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ALBUM REVIEW: Ryan Bingham – American Love Song

ryan_bingham_american_love_song_Nov2_digital

RYAN BINGHAM
AMERICAN LOVE SONG
Thirty Tigers/Cooking Vinyl Australia

Ryan Bingham cut his teeth as a rodeo rider, he’s an actor, but most importantly he’s an accomplished singer-songwriter. On his sixth album he’s corralled his most wide reaching and rewarding collection of songs to date. 

Across 15 songs, Bingham paints portraits of the American dream, its heartache and its nightmares. He does it all with that parched and raw rasp of a voice that gives his songs grit and grain, the perfect accompaniment to the stories on American Love Song.

Bingham’s approach to the longer form album succeeds so well because he doesn’t stick to one stylistic template. The songs shift gears and musical landscapes based on the required mood and subject matter. ‘Situation Station’ is a wonderful sway and swing of a song with an effortless and bittersweet alt-country shimmer, opener ‘Jingle And Go’ stomps and struts like a celebratory night out, ‘Time For Mind’ has a New Mexico folk vibe, ‘Pontiac’ could be ZZ Top jamming with T-Rex and ‘Lover Girl’ wouldn’t sound out of place on a mid-period Wilco record.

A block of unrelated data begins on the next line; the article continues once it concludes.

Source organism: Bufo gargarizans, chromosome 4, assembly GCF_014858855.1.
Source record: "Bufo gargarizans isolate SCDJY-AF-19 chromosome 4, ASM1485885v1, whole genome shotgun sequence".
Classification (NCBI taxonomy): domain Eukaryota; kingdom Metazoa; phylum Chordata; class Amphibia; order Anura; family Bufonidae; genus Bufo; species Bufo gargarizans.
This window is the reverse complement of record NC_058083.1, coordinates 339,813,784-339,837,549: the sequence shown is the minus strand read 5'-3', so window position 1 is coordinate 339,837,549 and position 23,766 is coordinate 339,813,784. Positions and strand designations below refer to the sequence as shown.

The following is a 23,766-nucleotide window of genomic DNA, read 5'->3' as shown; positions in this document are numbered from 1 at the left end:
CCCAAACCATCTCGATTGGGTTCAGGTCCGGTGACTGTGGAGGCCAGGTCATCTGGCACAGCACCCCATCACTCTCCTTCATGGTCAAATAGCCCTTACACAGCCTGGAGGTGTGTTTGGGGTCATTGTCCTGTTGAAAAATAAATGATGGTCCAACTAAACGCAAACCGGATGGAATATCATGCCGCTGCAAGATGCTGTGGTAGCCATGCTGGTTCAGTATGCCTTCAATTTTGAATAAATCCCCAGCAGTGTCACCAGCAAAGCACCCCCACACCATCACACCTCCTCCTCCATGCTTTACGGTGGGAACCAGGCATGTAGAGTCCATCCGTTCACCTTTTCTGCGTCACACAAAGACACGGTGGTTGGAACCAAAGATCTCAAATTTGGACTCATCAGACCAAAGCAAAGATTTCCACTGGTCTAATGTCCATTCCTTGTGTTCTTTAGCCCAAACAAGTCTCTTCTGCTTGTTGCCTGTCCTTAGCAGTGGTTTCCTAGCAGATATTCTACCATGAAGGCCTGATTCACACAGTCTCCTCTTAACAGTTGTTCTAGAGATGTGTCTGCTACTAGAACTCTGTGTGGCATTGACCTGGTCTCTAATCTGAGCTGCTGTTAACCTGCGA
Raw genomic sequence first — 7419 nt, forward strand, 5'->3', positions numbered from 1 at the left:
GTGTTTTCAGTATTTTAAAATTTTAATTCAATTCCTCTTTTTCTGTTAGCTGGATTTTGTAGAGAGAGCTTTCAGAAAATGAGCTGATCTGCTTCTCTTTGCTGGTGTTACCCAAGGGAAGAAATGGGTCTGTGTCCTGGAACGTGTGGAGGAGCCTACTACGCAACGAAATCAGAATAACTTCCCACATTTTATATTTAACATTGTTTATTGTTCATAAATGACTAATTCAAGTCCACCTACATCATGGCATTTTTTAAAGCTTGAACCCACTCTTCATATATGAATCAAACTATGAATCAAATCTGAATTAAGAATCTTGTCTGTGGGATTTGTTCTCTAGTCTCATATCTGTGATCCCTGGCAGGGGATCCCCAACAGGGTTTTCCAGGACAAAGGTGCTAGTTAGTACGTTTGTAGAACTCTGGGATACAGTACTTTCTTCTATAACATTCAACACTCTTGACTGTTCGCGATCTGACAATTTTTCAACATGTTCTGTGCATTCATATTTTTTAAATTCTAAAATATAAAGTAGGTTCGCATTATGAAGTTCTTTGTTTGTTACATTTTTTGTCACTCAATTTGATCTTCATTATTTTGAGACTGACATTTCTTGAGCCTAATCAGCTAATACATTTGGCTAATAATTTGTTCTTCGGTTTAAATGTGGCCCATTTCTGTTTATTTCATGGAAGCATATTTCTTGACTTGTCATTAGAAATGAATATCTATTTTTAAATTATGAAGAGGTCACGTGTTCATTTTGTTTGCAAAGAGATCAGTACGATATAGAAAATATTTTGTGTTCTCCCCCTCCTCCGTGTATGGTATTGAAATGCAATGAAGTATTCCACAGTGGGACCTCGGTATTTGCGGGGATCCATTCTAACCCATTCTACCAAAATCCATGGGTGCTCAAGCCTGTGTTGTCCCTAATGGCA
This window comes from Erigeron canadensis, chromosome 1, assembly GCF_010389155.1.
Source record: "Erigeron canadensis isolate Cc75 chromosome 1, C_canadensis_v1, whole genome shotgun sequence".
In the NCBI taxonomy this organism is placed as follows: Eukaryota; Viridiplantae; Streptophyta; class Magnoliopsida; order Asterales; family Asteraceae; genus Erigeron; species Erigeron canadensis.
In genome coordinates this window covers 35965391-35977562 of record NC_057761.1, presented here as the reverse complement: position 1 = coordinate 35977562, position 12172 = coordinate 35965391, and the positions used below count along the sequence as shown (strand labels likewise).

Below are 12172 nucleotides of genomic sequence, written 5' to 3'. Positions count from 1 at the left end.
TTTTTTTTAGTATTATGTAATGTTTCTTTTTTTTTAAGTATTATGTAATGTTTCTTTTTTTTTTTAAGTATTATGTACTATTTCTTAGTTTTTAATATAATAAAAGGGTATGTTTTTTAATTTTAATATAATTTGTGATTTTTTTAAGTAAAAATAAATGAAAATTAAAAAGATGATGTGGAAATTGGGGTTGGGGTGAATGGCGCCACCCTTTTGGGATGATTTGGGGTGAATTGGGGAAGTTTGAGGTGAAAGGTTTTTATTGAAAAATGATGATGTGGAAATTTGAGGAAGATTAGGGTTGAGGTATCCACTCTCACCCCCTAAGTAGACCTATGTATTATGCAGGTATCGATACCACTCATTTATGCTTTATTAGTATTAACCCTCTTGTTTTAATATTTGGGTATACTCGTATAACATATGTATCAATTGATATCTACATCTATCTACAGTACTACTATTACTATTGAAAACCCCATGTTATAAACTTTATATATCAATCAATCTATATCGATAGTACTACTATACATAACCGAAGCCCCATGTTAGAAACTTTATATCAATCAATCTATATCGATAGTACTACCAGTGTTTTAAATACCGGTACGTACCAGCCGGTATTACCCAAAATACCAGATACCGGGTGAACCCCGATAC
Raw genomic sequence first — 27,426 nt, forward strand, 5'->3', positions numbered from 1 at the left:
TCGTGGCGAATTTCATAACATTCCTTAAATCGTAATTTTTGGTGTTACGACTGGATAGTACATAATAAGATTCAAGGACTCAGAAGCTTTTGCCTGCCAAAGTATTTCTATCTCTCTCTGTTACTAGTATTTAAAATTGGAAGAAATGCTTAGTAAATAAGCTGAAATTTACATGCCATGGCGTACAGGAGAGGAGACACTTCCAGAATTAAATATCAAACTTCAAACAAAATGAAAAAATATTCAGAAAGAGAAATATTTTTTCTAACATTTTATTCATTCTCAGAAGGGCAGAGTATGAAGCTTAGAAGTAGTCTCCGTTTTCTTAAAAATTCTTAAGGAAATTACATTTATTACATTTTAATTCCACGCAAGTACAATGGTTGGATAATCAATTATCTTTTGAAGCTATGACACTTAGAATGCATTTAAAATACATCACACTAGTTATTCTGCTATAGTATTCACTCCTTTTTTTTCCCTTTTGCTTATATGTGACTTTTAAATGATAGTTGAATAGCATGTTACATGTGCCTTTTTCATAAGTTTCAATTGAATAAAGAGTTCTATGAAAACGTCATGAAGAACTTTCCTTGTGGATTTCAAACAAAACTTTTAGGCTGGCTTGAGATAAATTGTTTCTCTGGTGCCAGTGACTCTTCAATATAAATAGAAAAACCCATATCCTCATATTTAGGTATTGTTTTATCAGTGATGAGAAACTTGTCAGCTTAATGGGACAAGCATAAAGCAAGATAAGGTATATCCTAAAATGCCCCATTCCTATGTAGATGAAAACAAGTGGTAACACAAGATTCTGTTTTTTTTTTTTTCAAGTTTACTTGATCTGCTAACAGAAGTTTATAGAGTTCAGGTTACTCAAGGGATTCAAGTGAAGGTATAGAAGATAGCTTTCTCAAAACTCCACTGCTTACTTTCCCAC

Country music is at the root of all that Bingham does but he stretches into blues and gospel with ‘Blue’ ‘Got Damn Blues’ and ‘Hot House’. They verge on pastiche but with the voice he possesses he can pull off songs like that, investing just the right amount of grease and sweat into their sound. 

These aren’t all songs of heartache and societal struggle, Bingham doesn’t shy from taking a pointed swing at the current political climate, singing “America, unload that gun, save a daughter, save a son, our bullets dress them up in blood” and “This world is causing trouble, people judging colours of skin, people taking children from their kin”.

This album is as the title says, an American love song, but when you love someone you have to deal with both their beauty and their failings. Bingham does just that, with a poetic grace, freewheeling musicality and that magnificent voice.

Chris Familton

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